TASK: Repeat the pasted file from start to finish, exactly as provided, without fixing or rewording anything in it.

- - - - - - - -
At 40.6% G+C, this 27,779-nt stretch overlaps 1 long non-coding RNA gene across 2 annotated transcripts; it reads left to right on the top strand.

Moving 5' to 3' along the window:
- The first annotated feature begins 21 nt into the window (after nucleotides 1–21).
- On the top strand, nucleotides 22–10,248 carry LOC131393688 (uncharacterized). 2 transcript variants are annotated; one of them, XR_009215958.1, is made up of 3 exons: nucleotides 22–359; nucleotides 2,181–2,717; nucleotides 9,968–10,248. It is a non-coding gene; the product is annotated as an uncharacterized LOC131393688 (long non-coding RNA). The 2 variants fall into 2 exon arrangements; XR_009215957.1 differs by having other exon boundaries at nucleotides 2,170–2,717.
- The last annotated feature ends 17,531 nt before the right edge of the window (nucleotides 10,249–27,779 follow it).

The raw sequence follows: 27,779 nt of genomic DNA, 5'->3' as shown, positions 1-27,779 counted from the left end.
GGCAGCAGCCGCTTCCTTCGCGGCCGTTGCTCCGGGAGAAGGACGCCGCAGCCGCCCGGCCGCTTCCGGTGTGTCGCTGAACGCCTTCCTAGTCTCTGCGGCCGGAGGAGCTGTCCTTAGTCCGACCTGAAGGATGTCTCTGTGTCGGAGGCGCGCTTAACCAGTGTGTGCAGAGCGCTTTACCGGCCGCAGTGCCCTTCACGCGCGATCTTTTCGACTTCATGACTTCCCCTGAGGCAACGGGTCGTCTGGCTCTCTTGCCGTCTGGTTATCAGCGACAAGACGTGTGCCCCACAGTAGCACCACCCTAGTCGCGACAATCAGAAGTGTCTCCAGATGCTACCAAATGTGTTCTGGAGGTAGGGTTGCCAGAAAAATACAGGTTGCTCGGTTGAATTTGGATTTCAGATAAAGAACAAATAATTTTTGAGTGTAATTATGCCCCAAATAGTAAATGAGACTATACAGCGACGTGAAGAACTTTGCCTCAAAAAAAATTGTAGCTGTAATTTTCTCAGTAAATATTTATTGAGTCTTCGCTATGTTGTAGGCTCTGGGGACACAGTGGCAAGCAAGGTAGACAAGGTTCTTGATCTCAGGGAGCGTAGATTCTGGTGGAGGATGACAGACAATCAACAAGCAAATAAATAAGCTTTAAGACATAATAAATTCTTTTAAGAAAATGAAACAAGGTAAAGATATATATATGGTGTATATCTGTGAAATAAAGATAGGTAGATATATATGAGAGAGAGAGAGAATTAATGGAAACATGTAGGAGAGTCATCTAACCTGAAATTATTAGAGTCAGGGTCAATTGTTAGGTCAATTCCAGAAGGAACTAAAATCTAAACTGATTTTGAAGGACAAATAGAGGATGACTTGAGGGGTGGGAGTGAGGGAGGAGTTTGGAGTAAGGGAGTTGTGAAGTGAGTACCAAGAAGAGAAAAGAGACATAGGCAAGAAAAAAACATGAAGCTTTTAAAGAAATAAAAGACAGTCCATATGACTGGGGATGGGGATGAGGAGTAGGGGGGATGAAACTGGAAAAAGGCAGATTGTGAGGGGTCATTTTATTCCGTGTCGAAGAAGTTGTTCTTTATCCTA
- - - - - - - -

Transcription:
At 40.6% G+C, this 27,779-nt stretch overlaps 1 long non-coding RNA gene across 2 annotated transcripts; it reads left to right on the top strand.

Moving 5' to 3' along the window:
- The first annotated feature begins 21 nt into the window (after nucleotides 1–21).
- On the top strand, nucleotides 22–10,248 carry LOC131393688 (uncharacterized). 2 transcript variants are annotated; one of them, XR_009215958.1, is made up of 3 exons: nucleotides 22–359; nucleotides 2,181–2,717; nucleotides 9,968–10,248. It is a non-coding gene; the product is annotated as an uncharacterized LOC131393688 (long non-coding RNA). The 2 variants fall into 2 exon arrangements; XR_009215957.1 differs by having other exon boundaries at nucleotides 2,170–2,717.
- The last annotated feature ends 17,531 nt before the right edge of the window (nucleotides 10,249–27,779 follow it).

The raw sequence follows: 27,779 nt of genomic DNA, 5'->3' as shown, positions 1-27,779 counted from the left end.
GGCAGCAGCCGCTTCCTTCGCGGCCGTTGCTCCGGGAGAAGGACGCCGCAGCCGCCCGGCCGCTTCCGGTGTGTCGCTGAACGCCTTCCTAGTCTCTGCGGCCGGAGGAGCTGTCCTTAGTCCGACCTGAAGGATGTCTCTGTGTCGGAGGCGCGCTTAACCAGTGTGTGCAGAGCGCTTTACCGGCCGCAGTGCCCTTCACGCGCGATCTTTTCGACTTCATGACTTCCCCTGAGGCAACGGGTCGTCTGGCTCTCTTGCCGTCTGGTTATCAGCGACAAGACGTGTGCCCCACAGTAGCACCACCCTAGTCGCGACAATCAGAAGTGTCTCCAGATGCTACCAAATGTGTTCTGGAGGTAGGGTTGCCAGAAAAATACAGGTTGCTCGGTTGAATTTGGATTTCAGATAAAGAACAAATAATTTTTGAGTGTAATTATGCCCCAAATAGTAAATGAGACTATACAGCGACGTGAAGAACTTTGCCTCAAAAAAAATTGTAGCTGTAATTTTCTCAGTAAATATTTATTGAGTCTTCGCTATGTTGTAGGCTCTGGGGACACAGTGGCAAGCAAGGTAGACAAGGTTCTTGATCTCAGGGAGCGTAGATTCTGGTGGAGGATGACAGACAATCAACAAGCAAATAAATAAGCTTTAAGACATAATAAATTCTTTTAAGAAAATGAAACAAGGTAAAGATATATATATGGTGTATATCTGTGAAATAAAGATAGGTAGATATATATGAGAGAGAGAGAGAATTAATGGAAACATGTAGGAGAGTCATCTAACCTGAAATTATTAGAGTCAGGGTCAATTGTTAGGTCAATTCCAGAAGGAACTAAAATCTAAACTGATTTTGAAGGACAAATAGAGGATGACTTGAGGGGTGGGAGTGAGGGAGGAGTTTGGAGTAAGGGAGTTGTGAAGTGAGTACCAAGAAGAGAAAAGAGACATAGGCAAGAAAAAAACATGAAGCTTTTAAAGAAATAAAAGACAGTCCATATGACTGGGGATGGGGATGAGGAGTAGGGGGGATGAAACTGGAAAAAGGCAGATTGTGAGGGGTCATTTTATTCCGTGTCGAAGAAGTTGTTCTTTATCCTA